Dear Dr. Coleman,
For those whose children have refused to acknowledge/speak to/communicate with them for several years, what do you think about leaving those children out of a will?
I feel so hurt and betrayed by my child's refusal to see me or let me see my grandchildren. It's really hard to want to respond by being generous.
I would certainly sympathize with the impulse to leave them out of your will if they had refused contact for several years.
Our parents are with us long after they die, and we will be with our children long after we're gone.
|As parents, we need to think how the consequences will play out long after we're gone
However, if I were going to leave my children with a long-lasting message that would carry on after my death, it would be one of generosity and dedication, despite how unjustly I believed that I was treated by them.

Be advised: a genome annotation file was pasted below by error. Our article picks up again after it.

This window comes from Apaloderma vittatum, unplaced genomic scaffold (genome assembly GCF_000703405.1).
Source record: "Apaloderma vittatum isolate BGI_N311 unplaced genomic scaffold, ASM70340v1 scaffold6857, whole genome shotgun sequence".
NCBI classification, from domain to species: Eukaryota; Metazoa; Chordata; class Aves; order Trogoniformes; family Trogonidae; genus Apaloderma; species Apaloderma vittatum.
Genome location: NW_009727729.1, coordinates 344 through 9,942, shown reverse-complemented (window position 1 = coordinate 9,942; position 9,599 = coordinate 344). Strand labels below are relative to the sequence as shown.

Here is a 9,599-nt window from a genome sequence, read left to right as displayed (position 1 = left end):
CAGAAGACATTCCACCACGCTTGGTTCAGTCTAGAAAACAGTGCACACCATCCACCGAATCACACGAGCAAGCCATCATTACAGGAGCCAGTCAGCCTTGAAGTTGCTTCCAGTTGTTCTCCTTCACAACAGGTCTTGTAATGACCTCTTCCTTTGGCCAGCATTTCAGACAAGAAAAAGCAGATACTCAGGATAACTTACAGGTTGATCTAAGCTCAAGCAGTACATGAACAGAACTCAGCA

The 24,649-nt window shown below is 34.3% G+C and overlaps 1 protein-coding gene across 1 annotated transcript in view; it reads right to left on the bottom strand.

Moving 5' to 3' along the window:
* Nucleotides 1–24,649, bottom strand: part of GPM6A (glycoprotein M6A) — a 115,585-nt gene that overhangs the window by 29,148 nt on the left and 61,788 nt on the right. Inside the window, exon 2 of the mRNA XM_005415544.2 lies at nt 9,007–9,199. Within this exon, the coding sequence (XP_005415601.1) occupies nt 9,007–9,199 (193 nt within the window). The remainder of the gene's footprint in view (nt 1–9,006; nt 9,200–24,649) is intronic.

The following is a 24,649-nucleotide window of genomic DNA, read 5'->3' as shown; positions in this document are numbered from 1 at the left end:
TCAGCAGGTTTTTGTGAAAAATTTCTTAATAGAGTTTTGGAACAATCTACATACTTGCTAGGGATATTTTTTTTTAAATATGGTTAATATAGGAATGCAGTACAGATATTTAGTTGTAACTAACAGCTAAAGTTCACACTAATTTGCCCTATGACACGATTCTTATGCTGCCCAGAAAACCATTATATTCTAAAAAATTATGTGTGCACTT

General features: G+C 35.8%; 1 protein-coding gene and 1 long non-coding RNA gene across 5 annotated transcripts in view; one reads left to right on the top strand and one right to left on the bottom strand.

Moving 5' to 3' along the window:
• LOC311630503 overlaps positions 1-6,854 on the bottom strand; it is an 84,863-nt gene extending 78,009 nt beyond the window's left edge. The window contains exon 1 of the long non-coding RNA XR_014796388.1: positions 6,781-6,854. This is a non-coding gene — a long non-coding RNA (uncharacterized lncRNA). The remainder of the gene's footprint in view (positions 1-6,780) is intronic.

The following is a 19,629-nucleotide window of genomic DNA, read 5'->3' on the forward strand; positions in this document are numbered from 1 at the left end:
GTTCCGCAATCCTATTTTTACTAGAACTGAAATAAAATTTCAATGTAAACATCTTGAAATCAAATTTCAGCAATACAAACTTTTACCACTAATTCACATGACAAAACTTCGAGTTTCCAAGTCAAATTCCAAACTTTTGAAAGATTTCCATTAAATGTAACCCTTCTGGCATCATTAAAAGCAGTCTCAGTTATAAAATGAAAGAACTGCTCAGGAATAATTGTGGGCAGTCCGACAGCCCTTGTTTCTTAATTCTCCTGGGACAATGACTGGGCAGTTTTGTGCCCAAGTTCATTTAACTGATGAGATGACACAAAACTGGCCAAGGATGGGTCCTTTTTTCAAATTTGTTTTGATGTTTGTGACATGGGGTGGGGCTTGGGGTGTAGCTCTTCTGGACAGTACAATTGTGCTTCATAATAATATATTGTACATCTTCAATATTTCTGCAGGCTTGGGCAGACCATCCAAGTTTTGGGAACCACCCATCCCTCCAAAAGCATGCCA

Imagine how powerful it would be to give your child his or her inheritance with a letter of love and-without guilt - expressing regret that you couldn't be closer in your lives together; but also for you to acknowledge that he or she must have had her reasons to have cut off contact.
Now imagine the message you send if you leave your child nothing, or only leave the inheritance to the child who remained close to you. There would be damage done to the child left out of the inheritance and there won't be much satisfaction to you in it.
I believe that, as parents, we need to think of how those consequences will play out well after we're gone. It is also possible for children to forgive us after we're gone for whatever ways that we wronged them, or for whatever ways that they believed that we wronged them.